Rudiments of ancient architecture, containing an historical account of the five orders, with their proportions, and examples of each from antiques also, extracts from Vitruvius, Pliny, &c. relative to the buildings of the ancients — London, 1810 (4. Aufl.)

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" oaceed buildings, or temples, differ in
their various figures and aspects. Of the
first order is the Antis; 2dly, the Prostyle;
3dly, the Anvphiprostyle; 4thly, the Pe-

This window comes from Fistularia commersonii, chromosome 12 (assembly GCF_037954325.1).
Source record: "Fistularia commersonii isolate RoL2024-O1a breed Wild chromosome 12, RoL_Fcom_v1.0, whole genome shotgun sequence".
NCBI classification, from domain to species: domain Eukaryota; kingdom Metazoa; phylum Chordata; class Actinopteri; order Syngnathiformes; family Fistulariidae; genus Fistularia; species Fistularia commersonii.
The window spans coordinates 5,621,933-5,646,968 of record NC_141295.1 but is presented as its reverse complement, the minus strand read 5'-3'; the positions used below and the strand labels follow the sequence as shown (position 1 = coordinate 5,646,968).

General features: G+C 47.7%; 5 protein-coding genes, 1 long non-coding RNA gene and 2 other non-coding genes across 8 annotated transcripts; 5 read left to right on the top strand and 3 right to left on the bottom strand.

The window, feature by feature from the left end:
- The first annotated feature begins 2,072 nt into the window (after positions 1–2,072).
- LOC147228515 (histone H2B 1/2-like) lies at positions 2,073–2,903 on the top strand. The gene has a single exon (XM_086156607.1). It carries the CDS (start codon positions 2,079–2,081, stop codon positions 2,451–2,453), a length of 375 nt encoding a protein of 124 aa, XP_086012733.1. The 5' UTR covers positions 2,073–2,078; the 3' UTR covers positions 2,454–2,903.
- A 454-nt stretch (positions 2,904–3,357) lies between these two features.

ripteral ; 5thly, the Pseudodipteral; 6thly,
the Dipteral ; 7thly, the Hypaethral;
which are distinguished in this manner :

The edifice or temple is called Antias,
when it has in the front Antse, or pilasters,
at the corners of the wall which forms the
cell; and between the pilasters, in the
middle two columns, which support the
pediment or porch ; of which examples
are at the three temples of Fortune, the
one nearest the Colline Gate.

2dly, The Prostyle is the same as the
Antis, only columns are added opposite
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